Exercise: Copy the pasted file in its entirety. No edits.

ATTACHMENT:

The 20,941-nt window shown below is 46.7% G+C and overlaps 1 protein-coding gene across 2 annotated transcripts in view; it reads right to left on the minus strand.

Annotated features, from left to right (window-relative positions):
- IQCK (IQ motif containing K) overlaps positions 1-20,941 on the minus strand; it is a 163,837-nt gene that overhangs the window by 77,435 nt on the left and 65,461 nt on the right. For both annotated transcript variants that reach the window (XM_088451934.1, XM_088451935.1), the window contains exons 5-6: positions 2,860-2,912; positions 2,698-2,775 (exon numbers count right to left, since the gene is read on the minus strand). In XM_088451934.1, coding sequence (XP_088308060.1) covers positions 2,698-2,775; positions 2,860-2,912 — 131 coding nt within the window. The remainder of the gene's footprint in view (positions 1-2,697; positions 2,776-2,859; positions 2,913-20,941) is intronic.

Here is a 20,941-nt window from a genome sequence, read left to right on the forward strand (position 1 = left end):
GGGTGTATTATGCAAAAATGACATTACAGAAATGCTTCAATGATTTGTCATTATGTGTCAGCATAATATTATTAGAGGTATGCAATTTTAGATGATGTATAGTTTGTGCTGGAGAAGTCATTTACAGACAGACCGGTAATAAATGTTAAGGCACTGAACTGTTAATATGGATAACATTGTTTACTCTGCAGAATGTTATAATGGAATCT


The 20,941-nt window shown below is 46.7% G+C and overlaps 1 protein-coding gene across 2 annotated transcripts in view; it reads right to left on the minus strand.

Annotated features, from left to right (window-relative positions):
- IQCK (IQ motif containing K) overlaps positions 1-20,941 on the minus strand; it is a 163,837-nt gene that overhangs the window by 77,435 nt on the left and 65,461 nt on the right. For both annotated transcript variants that reach the window (XM_088451934.1, XM_088451935.1), the window contains exons 5-6: positions 2,860-2,912; positions 2,698-2,775 (exon numbers count right to left, since the gene is read on the minus strand). In XM_088451934.1, coding sequence (XP_088308060.1) covers positions 2,698-2,775; positions 2,860-2,912 — 131 coding nt within the window. The remainder of the gene's footprint in view (positions 1-2,697; positions 2,776-2,859; positions 2,913-20,941) is intronic.

Here is a 20,941-nt window from a genome sequence, read left to right on the forward strand (position 1 = left end):
GGGTGTATTATGCAAAAATGACATTACAGAAATGCTTCAATGATTTGTCATTATGTGTCAGCATAATATTATTAGAGGTATGCAATTTTAGATGATGTATAGTTTGTGCTGGAGAAGTCATTTACAGACAGACCGGTAATAAATGTTAAGGCACTGAACTGTTAATATGGATAACATTGTTTACTCTGCAGAATGTTATAATGGAATCT